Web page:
Carson J. Heefner
Co-Founding Partner & Criminal Defense Lawyer
Carson J. Heefner is an experienced criminal defense lawyer and founding partner in Heefner Nelson Law. Carson has handled hundreds of cases over the course of his career, ranging from minor traffic violations to murder. In addition, Carson has handled over 50 appeals to both the Minnesota Court of Appeals and the Minnesota Supreme Court.
Carson grew up in the Linden Hills neighborhood of South Minneapolis and attended Southwest High School. After high school, he attended the University of Wisconsin-Madison and graduated in 1993. He then enrolled at William Mitchell College of Law, graduating with honors in 1998.
After law school, Carson was fortunate to work for Sam McCloud, one of the most reputable and successful criminal defense lawyers in Minnesota. Because Mr. McCloud was a pioneer in the area of DWI/DUI defense in the State of Minnesota, Carson learned from the very best. In 2006, Mr. McCloud made Carson a partner. Carson was a partner in McCloud & Heefner, P.A. until forming Heefner Nelson Law in July of 2011.
During the course of Carson’s career, he has been instrumental in changing and defining bail and conditional release law in the State of Minnesota. Carson helped convince the Minnesota Supreme Court that cash only bail in unconstitutional (State v. Brooks), successfully argued in the Court of Appeals that a defendant is entitled to release on bail only, without the various onerous conditions that are typically imposed by the Court (State v. McMains); and prevailed at the Supreme Court in arguing that the policy of setting bail solely due to public safety concerns is unlawful (State v. Martin). These cases are routinely used by other defense lawyers in bail arguments before the district courts.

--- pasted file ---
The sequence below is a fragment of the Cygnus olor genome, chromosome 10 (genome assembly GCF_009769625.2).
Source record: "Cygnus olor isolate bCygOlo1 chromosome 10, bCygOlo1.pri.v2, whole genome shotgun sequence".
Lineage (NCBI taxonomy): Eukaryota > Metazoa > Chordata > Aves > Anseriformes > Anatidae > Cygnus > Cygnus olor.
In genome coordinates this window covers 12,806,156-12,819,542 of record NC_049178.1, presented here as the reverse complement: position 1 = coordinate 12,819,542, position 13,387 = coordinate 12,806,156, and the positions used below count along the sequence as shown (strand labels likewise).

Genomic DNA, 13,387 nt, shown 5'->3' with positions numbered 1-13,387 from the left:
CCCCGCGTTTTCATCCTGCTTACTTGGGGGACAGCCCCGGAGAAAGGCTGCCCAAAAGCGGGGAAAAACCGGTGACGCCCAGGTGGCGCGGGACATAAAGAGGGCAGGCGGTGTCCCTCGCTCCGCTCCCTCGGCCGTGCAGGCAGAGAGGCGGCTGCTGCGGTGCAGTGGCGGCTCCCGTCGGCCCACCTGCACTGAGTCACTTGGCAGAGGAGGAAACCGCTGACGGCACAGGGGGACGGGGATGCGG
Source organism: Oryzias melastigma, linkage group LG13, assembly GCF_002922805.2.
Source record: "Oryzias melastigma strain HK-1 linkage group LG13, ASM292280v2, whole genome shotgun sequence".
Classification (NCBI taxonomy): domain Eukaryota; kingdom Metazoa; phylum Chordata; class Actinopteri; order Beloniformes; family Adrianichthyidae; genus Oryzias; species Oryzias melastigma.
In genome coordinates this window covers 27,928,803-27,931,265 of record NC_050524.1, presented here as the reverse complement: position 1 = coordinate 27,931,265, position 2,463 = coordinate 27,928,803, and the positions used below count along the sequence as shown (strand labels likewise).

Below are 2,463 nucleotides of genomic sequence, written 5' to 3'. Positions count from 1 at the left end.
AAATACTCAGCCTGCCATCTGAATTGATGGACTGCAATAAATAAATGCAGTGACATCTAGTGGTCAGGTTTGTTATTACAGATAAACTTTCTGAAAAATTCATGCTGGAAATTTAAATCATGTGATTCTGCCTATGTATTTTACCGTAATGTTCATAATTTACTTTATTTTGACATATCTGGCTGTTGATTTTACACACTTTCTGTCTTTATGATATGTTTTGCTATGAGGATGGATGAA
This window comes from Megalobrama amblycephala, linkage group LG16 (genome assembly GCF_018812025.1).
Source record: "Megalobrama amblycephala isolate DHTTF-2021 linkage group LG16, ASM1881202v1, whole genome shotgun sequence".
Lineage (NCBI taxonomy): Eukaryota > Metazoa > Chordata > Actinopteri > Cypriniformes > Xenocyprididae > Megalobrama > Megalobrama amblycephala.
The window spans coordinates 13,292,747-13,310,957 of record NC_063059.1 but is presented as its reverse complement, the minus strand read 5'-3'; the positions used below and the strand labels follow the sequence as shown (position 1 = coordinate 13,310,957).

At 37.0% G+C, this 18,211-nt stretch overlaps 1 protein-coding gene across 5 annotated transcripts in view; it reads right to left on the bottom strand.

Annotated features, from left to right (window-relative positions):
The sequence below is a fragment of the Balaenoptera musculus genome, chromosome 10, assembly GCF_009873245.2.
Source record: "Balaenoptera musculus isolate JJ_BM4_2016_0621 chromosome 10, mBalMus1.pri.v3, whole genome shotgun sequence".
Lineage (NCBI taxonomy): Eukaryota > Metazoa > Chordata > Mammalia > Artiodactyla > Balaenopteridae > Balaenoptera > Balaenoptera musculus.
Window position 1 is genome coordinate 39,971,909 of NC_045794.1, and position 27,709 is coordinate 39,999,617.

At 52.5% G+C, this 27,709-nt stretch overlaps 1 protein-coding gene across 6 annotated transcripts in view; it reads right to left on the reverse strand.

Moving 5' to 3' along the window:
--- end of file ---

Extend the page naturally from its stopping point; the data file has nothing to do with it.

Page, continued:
For all the ice fishing enthusiasts in the land of 10,000 lakes, Carson successfully argued in both the Court of Appeals and the Supreme Court that a DNR officer is required to obtain a warrant prior to entering an ice fishing house (State v. Larson). As a result, the controlled substance charges against his client were dismissed.
In the fall of 2013, Carson argued a very important Fourth Amendment case before the Minnesota Supreme Court. Carson‘s client was charged with drug possession after the vehicle in which he was a passenger was stopped. The driver was a suspected drug dealer, and Carson’s client was searched just for being a passenger. Carson argued in District Court that a warrant was required to conduct that search. He lost and appealed to the Minnesota Court of Appeals. The Court concluded that, under any circumstance, a person can be searched simply for being in a vehicle driven by a suspected drug dealer; the so-called “automatic companion” rule. Appalled by what he saw as a degradation of privacy rights, Carson requested review by the Minnesota Supreme Court, which only accepts roughy 10% of cases that request it. The request was granted, and the Court concluded that the “automatic companion” rule was a clear violation of one’s right to be free from unreasonable searches.
Carson lives in South Minneapolis and enjoys, amongst other things, golf, travel, and spending time with his two young children.